Cohen, Dr. Gene — The Mature Mind: The Positive Power of the Aging Brain

 Do people over a certain age necessarily loose mental acuity? According to Dr. Gene Cohen, the answer is “no.”  Dr. Cohen, a psychiatrist and gerontologist has determined that certain genes are activated by experience as we age, allowing our personalities to grow and change. The brain has reserves of strength and agility that compensate for the effects of aging on its other parts.

 Dr. Cohen has found that the information processing in the 60 to 80 year old brain achieves it’s greatest density and reach. He explains these and other developing concepts in brain research in his book, “The Mature Mind: The Positive Power of the Aging Brain.” I spoke with Dr. Cohen in March 2006 from his office on Aging, Health & Humanities, in Washington D.C., where he is the Director. We began our conversation with his description of the importance of the role of creativity on the mind.

 The book Dr. Gene Cohen recommends is “Tuesdays with Morrie: A Young Man, An Old Man, and Life’s Greatest Lesson,” by Mitch Albom. 

 This program was originally broadcast on April 18, 2006.

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Dr. Alondra Nelson – Race, Reparations, and Reconciliation After the Genome

 

Who we are and where we come from is a crucial question that now we are more able to answer than ever before. The examination and analysis of our individual DNA, in addition to answering a myriad of medical and forensic secrets also reveals the mix of our individual ancestors and the paths they took. This analysis provides significant and untold information about who we are, from where we came and how we may connect with our relatives.

Dr. Alondra Nelson, the Dean of Social Science and professor of sociology and gender studies at Columbia University, in New York City, is our guest in this edition of Radio Curious.

Professor Nelson is the author of The Social Life of DNA: Race, Reparations, and Reconciliation After the Genome. She s also the author of Body and Soul: The Black Panther Party and the Fight Against Medical Discrimination, which she and I have previously discussed on Radio Curious.

To discuss The Social Life of DNA, Professor Nelson and I visited by phone from her office n New York City, on February 19, 2016. We began by noting that although all human beings are members of the human race, people are grouped by skin color and/or facial features and characterized as being of a different race.

The book she recommends is “Come Out Swinging,” by Lucia Trimbur.

This program was recorded on February 19, 2016.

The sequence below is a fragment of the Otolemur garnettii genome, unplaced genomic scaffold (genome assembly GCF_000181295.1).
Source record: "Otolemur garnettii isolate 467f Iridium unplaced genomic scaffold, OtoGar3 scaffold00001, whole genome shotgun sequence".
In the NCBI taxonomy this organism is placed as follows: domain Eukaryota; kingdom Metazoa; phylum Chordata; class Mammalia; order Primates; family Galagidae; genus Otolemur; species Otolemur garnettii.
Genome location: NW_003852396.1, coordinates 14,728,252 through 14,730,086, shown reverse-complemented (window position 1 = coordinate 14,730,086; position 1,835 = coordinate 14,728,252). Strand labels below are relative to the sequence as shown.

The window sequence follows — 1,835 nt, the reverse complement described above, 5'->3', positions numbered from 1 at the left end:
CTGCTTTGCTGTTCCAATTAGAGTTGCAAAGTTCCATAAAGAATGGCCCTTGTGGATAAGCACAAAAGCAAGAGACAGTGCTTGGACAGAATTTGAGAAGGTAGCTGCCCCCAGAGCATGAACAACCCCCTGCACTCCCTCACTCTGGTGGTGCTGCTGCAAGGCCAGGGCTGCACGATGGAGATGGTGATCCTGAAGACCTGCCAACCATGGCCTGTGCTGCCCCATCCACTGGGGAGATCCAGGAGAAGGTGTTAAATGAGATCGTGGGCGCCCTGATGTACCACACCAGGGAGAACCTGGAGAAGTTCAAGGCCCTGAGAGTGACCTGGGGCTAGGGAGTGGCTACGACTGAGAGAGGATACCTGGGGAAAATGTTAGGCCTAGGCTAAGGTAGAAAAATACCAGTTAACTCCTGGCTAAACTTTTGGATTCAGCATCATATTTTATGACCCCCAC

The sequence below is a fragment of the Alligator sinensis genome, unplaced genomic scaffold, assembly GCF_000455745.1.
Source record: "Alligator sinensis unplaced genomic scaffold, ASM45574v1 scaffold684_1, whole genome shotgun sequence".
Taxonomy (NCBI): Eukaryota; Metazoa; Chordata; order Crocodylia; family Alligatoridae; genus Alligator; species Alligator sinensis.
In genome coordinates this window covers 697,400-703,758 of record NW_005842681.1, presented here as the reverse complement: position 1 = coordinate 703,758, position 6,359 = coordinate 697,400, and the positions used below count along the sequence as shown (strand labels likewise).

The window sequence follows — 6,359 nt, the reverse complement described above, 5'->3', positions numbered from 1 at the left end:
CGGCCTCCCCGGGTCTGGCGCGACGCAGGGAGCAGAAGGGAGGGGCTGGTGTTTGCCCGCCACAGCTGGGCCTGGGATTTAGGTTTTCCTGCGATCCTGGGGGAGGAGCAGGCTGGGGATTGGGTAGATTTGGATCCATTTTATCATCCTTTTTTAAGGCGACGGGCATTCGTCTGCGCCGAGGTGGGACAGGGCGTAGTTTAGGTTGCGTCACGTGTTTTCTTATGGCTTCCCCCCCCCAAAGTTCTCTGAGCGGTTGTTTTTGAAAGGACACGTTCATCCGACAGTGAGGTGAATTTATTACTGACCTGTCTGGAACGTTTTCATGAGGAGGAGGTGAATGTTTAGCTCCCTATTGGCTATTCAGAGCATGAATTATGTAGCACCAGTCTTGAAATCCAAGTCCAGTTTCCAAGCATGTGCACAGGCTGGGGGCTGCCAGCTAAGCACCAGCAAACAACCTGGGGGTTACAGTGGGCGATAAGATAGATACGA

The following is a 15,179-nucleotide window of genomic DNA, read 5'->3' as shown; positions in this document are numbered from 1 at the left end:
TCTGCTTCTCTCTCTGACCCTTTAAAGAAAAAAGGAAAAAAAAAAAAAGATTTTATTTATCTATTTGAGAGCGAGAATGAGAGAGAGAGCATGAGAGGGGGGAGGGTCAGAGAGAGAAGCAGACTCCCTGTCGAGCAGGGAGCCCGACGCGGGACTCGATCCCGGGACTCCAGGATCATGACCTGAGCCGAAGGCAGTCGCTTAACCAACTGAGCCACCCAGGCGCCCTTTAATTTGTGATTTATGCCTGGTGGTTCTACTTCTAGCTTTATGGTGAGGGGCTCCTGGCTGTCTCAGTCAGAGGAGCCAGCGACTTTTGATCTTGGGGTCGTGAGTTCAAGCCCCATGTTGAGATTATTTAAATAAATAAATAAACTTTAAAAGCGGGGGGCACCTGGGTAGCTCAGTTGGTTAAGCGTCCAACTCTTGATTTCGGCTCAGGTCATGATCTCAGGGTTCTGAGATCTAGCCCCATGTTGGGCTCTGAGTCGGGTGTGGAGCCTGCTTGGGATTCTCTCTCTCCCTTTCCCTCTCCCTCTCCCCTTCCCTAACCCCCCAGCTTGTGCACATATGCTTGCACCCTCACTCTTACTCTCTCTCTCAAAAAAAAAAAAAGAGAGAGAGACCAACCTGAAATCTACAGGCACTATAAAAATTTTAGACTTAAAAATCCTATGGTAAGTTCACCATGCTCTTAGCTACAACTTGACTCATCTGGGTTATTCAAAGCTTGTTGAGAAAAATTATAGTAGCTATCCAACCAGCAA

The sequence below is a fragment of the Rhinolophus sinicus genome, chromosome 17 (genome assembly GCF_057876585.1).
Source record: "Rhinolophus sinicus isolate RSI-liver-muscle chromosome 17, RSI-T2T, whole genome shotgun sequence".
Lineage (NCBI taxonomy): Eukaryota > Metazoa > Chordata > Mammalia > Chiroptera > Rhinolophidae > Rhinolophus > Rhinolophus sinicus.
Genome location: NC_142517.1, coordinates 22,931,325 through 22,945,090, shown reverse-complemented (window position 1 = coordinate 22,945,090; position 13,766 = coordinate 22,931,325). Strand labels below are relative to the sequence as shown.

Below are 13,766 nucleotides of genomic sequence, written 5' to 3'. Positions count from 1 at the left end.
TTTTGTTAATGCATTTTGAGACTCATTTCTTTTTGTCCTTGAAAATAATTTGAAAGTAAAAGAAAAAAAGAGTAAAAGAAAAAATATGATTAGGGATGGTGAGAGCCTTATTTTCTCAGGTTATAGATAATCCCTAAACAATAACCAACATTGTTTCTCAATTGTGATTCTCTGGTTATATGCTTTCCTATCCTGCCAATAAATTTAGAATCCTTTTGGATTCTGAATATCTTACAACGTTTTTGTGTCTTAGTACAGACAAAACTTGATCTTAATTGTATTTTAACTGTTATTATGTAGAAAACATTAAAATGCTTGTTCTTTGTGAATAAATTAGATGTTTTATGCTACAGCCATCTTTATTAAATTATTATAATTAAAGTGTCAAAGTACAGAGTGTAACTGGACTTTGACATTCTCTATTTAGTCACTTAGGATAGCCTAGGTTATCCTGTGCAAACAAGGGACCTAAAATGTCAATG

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Vertosick, Dr. Frank — Evolutionary Intelligence

In this program we visit concepts of evolution and intelligence, some of which were raised after our series on near term human extinction.

What is intelligence?  What kind of intelligence do non human creatures have?  What are the different levels of intelligence that can be found in single cells, or invertebrates, up to human beings? 

Neurosurgeon Dr. Frank Vertosick, author of “The Genius Within: Discovering the Intelligence of Every Living Thing,” discusses these and other questions about learning among all species.   He talks about the learning that occurs through evolution or alteration of the genetic structure and about the learning, of the way we commonly think of it, by studying or by experience. 

When Dr. Frank Vertosick and I visited by phone from his office in Pittsburgh, Pennsylvania, in early October 2002, we began when I asked him to describe the different levels of intelligence and the development of intelligence in invertebrates.

The book Dr. Frank Vertosick recommends is “Linked: How Everything is Connected to Everything Else and What it Means for Business, Science, and Everyday Life,” by Albert-Lasio Barabasi.

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Bainbridge, Dr. David — Why Women Have Curves

I presume that all of you have, at one time or another, noticed that within the greater animal kingdom, the female of our species has a curvaceous body shape visibly different from the shape of the male homo sapiens.  Why women have curves and how these curves reflect on other aspects of our lives, is the topic of this edition of Radio Curious.  Our guest is Dr. David Bainbridge, Professor of Veterinary Anatomy at the University of Cambridge, in Cambridge, England and the author of “Curvology:  The Origins and Power of Female Body Shape.”